It's an ordinary Sunday evening in New York City. The close of New Year's Day and I've just said to my husband, "We've had a really lovely day."
We start making dinner and I put on the radio to WFUV FM to listen to Rich Conaty and his creation, The Big Broadcast", just like we've done nearly every Sunday night for the past twenty years.
What might be called 'old' music fills the room--scratchy 78's of Scrappy Lambert, Jelly Roll Morton, Vince Giordano and the Nighthawks, and Louis Armstrong when he was very young.
Suddenly, an abrupt pause and a serious female voice fills the room to say that Rich has died. My husband and I freeze in the kitchen. All dinner preparation stops. I bump up the sound to see if we can hear anything else, anything to explain why. But there's none. Announcement over, there's nothing left to say.
Death halts everything. Yet Rich Conaty resumes talking for the next three hours in what must have been a show he pre-taped up there in the Bronx at Fordham, the Jesuit University.
In that way we humans try to make order out of the disorder death brings, Geoffrey and I start telling each other things Conaty revealed on-air during 2016. He'd been ill. He'd had an operation. After the operation he sounded weak, very weak. We worried. How could we not? He didn't sound the same, and because he was a part of this house, we felt it severely.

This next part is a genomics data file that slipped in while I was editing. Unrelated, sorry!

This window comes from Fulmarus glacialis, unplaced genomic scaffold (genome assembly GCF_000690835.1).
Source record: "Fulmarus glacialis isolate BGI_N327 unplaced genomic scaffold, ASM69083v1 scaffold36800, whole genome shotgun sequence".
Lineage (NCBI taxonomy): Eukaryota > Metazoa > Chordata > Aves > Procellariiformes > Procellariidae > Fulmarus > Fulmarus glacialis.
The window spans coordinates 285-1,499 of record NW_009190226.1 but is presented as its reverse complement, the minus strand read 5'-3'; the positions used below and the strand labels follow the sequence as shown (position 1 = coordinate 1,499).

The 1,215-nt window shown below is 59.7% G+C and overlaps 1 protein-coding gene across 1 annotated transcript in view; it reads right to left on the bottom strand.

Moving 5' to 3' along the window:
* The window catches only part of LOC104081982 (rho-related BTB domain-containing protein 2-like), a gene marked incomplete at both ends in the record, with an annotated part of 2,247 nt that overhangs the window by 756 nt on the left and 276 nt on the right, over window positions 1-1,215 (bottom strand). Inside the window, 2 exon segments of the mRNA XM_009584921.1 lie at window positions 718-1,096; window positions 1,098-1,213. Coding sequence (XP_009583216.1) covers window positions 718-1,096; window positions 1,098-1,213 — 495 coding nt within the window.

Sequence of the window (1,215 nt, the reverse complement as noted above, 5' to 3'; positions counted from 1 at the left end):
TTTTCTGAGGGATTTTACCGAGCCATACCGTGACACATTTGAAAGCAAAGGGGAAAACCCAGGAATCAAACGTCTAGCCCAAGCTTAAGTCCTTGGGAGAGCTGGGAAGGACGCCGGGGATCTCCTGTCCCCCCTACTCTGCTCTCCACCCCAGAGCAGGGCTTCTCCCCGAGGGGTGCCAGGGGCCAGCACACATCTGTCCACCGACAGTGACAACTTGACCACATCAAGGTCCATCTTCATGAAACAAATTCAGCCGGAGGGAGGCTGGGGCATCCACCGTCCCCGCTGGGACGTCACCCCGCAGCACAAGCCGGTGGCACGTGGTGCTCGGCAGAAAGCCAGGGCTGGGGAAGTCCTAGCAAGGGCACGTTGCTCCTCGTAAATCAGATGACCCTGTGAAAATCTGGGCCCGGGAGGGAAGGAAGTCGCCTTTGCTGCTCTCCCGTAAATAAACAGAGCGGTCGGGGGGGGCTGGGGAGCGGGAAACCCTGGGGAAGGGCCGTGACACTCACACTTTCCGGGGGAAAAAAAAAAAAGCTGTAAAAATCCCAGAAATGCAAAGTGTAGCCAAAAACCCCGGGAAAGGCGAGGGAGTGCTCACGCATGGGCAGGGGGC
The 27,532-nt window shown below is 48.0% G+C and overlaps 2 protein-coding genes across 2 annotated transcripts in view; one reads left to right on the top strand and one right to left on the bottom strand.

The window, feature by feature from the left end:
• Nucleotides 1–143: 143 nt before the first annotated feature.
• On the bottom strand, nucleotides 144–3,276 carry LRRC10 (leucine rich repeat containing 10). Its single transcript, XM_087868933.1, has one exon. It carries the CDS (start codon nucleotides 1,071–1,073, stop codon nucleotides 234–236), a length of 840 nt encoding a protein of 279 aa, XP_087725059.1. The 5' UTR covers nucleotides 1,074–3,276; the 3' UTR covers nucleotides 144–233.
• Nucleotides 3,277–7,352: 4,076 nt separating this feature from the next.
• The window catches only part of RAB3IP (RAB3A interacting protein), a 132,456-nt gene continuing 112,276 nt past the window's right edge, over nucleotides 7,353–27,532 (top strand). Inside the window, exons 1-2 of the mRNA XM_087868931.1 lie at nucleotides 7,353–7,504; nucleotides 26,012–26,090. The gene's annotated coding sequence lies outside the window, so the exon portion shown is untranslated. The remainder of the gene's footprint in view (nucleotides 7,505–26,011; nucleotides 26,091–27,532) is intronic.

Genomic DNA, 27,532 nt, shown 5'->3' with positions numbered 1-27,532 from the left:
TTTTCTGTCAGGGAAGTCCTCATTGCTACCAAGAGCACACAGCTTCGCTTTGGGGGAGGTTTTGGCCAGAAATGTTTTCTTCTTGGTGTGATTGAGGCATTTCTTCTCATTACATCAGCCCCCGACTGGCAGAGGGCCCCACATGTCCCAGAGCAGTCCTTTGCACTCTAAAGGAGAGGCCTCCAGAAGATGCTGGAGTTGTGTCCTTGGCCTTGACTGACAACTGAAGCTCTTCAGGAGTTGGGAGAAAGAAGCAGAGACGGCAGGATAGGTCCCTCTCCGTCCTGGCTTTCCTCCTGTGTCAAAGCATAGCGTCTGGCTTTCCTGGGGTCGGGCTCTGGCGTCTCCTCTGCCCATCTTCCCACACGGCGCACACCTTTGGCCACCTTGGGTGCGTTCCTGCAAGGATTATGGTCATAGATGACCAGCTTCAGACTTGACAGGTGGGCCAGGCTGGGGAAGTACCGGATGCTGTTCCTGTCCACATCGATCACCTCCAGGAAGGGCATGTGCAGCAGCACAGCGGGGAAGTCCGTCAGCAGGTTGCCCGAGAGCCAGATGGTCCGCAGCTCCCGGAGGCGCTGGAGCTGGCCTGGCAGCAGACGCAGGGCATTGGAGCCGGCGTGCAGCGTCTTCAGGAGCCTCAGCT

We recall "Manhattan Mary," his only wife for a short time. She had died, too. Who was she? Also his mother, "Mother Conaty" as he called her, down in Florida. Didn't Rich talk about visiting her only a week ago? He must have had an inkling of his own mortality.
I shut the radio off. Our little apartment in the Village is stunned into silence. Still Geoffrey and I proceed to make dinner. It's only a radio show. Yet, radio is the most intimate of home entertainment. It's right there in the room with me, following me around the apartment.
Funny thing, until last night I didn't know that Conaty and I were both raised in Astoria, children of Irish immigrants. Very likely we both fell in love there with radio, when the "Make Believe Ballroom" ruled the afternoon airways, making ordinary life seem glamorous.
Everything I know about music comes from the scattershot nature of radio and its DJ's. Through the magic of invisible DJ's like Martin Block, Jim Lowe, and William B. Williams, I was introduced to musical tastes I took on as my own. I did the same with Conaty and his wildly eclectic array of music from the 20's and 30's.
One of Conaty's favorite singers, Annette Henshaw, would sign off each song saying, "That's all." And it is. It's over. Even if WFUV repeats the hundreds of "Big Broadcast" shows, it will never be the same. Better than nothing at all. But it won't have Rich Conaty up there in the Bronx, with his superb, quirky taste and his complicated view of life guiding us all into a New Year.
I shut the radio off as Conaty is spinning 1928's "Garden In the Rain"
"T'was just a garden in the rain
But then the sun came out again
And sent us happily on our way."
Rich Conaty always did just that.